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Originally published Thursday, December 5, 2013 at 4:57 PM

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Spend money on needed Arctic icebreakers to assert U.S. interests

Practical investments in heavy polar icebreakers must be made to represent long-term U.S. interests in a changing Arctic environment.

Times editorial columnist

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Epic changes in the Arctic climate and landscape are seemingly unstoppable. Environmentalists concerned about what comes next should rally support for new U.S. Coast Guard icebreakers.

That might sound like quirky advice, but global excitement about a coveted maritime passage reinforces the need for a vigilant U.S. presence.

U.S. Rep. Rick Larsen, D-Everett, has renewed efforts, along with Washington Sens. Maria Cantwell and Patty Murray, to point Congress toward spending money on four heavy polar icebreakers. At more than $850 million apiece, this proposal will take some patient politicking.

Larsen explained in a Wednesday phone call the approach for now is to support putting money in the Pentagon budget for the Navy to use its acquisition and procurement skills to get the icebreakers built.

The Navy would transfer the icebreakers to the Coast Guard, which is part of the Department of Homeland Security. Larsen is intent on not only properly equipping the Coast Guard for its role, but also raising the priority and visibility of the assignment within Congress.

Getting lawmakers to pay attention to the changes in the Arctic and address the new reality is a challenge well beyond Capitol Hill.

Michael Byers, who holds the Canada Research Chair in Global Politics and International Law at the University of British Columbia, sees the same pattern.

Prime Minister Stephen Harper has talked about a stronger Canadian naval presence in the Arctic, but has done little to make it happen, Byers said in a Tuesday phone interview.

Canada is spending money expanding its fleet of offshore patrol ships, but they are not designed for the rigors of polar duty. Byers wonders if Harper’s skepticism about climate change explains his reluctance to move ahead in the Arctic.

Canada currently chairs the Arctic Council, an association of nations — Canada, Denmark, Finland, Iceland, Norway, Russia and the United States — that oversee policy. Six international organizations representing Arctic Indigenous People have permanent observer status.

Byers gives the Obama administration credit for raising the visibility of the council. Larsen notes the Obama White House picked up on efforts started by the Bush administration.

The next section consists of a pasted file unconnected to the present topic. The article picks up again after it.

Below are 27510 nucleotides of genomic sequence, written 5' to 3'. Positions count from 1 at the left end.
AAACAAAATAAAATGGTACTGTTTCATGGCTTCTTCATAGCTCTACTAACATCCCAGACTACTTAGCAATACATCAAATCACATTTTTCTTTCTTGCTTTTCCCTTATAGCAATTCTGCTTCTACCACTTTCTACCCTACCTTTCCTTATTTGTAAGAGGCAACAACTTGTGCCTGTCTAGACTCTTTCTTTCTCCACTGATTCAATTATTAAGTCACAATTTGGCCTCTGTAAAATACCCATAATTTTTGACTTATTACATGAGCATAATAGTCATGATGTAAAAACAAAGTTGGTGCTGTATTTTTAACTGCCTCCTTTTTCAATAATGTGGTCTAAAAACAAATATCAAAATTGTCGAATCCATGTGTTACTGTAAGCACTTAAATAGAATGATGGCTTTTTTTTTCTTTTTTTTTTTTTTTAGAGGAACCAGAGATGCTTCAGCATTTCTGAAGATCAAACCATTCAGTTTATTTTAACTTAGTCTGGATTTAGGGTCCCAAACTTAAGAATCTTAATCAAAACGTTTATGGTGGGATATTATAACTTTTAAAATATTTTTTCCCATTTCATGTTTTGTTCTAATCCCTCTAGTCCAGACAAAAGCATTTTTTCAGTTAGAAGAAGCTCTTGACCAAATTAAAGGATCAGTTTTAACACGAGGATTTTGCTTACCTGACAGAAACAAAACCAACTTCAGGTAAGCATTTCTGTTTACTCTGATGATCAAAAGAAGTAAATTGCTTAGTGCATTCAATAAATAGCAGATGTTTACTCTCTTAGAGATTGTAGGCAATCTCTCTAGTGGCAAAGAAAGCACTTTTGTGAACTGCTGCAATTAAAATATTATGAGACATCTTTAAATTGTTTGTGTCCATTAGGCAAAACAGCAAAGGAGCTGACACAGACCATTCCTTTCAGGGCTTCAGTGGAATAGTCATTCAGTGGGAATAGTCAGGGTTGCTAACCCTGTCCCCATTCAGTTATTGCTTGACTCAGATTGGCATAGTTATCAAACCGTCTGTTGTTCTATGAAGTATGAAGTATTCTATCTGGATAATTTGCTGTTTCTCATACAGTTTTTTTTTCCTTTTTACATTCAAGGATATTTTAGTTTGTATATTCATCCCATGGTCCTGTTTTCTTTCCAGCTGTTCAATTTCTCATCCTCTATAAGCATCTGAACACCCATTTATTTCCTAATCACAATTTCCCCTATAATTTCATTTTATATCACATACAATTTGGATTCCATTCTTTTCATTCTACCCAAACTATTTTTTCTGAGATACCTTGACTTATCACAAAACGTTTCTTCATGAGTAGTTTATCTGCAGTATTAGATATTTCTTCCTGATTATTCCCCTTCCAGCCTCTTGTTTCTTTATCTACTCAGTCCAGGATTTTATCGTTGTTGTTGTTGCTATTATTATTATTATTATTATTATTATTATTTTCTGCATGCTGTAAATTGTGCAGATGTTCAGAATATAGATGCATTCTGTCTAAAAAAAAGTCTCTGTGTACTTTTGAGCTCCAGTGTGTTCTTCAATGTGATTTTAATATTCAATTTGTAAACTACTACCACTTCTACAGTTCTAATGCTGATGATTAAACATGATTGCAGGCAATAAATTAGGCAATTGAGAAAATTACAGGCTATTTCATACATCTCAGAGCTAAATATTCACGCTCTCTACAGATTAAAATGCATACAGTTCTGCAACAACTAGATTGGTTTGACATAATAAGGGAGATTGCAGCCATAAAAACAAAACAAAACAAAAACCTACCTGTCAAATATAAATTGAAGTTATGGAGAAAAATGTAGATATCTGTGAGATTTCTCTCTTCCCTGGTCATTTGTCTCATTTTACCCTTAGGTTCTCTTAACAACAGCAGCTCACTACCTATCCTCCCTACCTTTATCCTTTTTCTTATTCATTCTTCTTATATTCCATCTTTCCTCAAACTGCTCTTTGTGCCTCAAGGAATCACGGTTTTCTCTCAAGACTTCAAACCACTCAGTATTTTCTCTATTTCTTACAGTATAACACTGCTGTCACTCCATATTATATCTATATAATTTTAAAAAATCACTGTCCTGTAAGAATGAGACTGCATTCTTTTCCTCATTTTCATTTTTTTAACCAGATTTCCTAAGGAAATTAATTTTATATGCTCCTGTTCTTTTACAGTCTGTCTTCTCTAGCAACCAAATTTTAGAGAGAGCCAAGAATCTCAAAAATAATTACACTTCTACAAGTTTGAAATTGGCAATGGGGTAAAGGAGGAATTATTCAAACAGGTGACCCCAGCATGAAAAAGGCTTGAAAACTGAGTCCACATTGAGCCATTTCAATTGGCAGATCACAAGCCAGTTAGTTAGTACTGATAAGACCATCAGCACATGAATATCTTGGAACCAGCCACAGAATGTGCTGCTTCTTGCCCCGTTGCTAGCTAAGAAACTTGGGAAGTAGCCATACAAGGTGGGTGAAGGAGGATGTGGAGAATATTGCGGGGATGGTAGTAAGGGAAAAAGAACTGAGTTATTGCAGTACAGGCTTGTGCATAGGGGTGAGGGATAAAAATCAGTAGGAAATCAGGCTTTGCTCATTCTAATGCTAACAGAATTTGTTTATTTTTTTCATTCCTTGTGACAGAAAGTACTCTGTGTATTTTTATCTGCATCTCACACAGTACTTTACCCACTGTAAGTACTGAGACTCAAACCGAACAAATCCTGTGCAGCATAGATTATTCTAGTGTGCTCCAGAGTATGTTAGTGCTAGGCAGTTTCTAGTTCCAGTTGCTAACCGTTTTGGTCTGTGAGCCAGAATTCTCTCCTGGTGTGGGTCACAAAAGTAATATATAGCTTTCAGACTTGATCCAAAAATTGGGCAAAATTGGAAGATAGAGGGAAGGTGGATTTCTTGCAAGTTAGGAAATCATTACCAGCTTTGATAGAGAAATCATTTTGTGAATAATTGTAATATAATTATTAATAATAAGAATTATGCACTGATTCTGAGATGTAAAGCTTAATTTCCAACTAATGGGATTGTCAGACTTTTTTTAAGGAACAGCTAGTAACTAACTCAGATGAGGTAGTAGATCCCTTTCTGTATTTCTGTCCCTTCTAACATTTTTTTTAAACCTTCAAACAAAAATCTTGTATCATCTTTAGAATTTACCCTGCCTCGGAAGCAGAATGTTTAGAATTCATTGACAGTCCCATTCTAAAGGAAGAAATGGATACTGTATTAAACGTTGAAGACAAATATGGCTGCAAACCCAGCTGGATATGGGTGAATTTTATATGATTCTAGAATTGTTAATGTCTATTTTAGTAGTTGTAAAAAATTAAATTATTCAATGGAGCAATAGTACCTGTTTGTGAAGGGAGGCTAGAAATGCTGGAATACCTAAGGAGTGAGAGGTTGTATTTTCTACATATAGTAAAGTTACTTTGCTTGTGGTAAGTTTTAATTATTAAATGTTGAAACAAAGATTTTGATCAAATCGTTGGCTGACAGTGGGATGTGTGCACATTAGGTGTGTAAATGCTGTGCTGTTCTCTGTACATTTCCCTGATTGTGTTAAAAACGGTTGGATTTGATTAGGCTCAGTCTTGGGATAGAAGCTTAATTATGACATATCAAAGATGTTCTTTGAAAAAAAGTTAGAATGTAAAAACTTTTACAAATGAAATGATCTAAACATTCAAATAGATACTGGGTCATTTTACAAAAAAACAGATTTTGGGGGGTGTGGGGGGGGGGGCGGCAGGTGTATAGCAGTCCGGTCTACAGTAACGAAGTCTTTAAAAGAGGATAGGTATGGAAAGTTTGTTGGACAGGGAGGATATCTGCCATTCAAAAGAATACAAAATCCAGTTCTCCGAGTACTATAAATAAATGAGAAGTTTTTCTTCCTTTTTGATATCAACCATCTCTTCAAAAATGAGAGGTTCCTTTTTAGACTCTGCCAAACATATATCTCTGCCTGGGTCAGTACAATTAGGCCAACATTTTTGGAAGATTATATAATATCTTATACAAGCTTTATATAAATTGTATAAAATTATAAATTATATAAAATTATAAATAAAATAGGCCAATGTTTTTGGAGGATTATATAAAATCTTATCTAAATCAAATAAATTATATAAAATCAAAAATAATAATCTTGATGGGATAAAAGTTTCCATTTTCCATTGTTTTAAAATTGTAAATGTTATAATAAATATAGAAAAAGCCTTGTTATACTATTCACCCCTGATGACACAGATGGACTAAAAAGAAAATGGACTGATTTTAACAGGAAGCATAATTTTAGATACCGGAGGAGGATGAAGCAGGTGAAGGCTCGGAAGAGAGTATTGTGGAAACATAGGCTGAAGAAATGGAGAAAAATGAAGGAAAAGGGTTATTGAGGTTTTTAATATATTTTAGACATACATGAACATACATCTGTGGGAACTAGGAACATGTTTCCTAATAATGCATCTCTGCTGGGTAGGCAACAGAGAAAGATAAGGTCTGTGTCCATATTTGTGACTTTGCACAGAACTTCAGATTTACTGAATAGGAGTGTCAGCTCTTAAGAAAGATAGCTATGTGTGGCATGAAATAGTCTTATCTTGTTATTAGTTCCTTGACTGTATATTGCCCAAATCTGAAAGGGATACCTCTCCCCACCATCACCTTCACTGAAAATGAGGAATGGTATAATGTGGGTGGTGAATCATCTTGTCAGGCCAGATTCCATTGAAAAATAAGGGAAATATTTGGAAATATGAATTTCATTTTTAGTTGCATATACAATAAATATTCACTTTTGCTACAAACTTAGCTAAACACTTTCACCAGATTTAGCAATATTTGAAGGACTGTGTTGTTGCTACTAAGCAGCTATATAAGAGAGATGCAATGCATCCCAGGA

Former U.S. Secretary of State Hillary Rodham Clinton elevated the importance of the council for foreign ministers by being the first senior foreign-policy official to attend a session. The U.S. will take over the council gavel in 2015.

Playing against Cold War stereotype, Russia makes a point about promoting international cooperation.

Byers quotes a 2010 speech by Vladimir Putin who said, “It is well known that if you stand alone, you cannot survive in the Arctic. It is very important to maintain the Arctic as a region of peace and cooperation.”

Other nations watching the ice melt are as eager as the Russians to take thousands of miles off trade routes. China, Japan, South Korea, India, Italy and Singapore have observer status on the council. China has an enormous modern icebreaker of its own.

Byers ticks off a compelling environmental checklist of issues to monitor: Are tankers double-hulled? What is the status of weather- and ice-forecasting capabilities and the adequacy of refuge, and search-and-rescue facilities?

Security issues, including smuggling and human-trafficking, loom with increases in shipping. Byers also points to oversight of future oil and gas exploration in exclusive economic zones.

U.S. interests must be articulated in the international arena, and represented in the Arctic. This country lags far behind, and suffers from, oh, let’s call it an icebreaker gap.

The Coast Guard reported the icebreaker USCGC Polar Star left Seattle Tuesday for Antarctica to resupply the research station at McMurdo. “Safe journey” to the crew of 140.

The Polar Star was fresh from Arctic sea trials after a three-year, $90 million overhaul at Vigor Shipyards in Seattle. The USCGC Polar Sea, a mothballed heavy icebreaker, awaits a decision on refurbishing, that Larsen estimates at $100 million.

The Arctic summer ice is melting, but through the darkness from fall to spring the Arctic will be frozen solid.

The U.S., and Canada, must be present and equipped to assert their national interests, and enforce maritime protocols in a fragile environment.

Icebreakers are a pragmatic investment to protect the Arctic. Spend the money.

Lance Dickie's column appears regularly on editorial pages of The Times. His email address is

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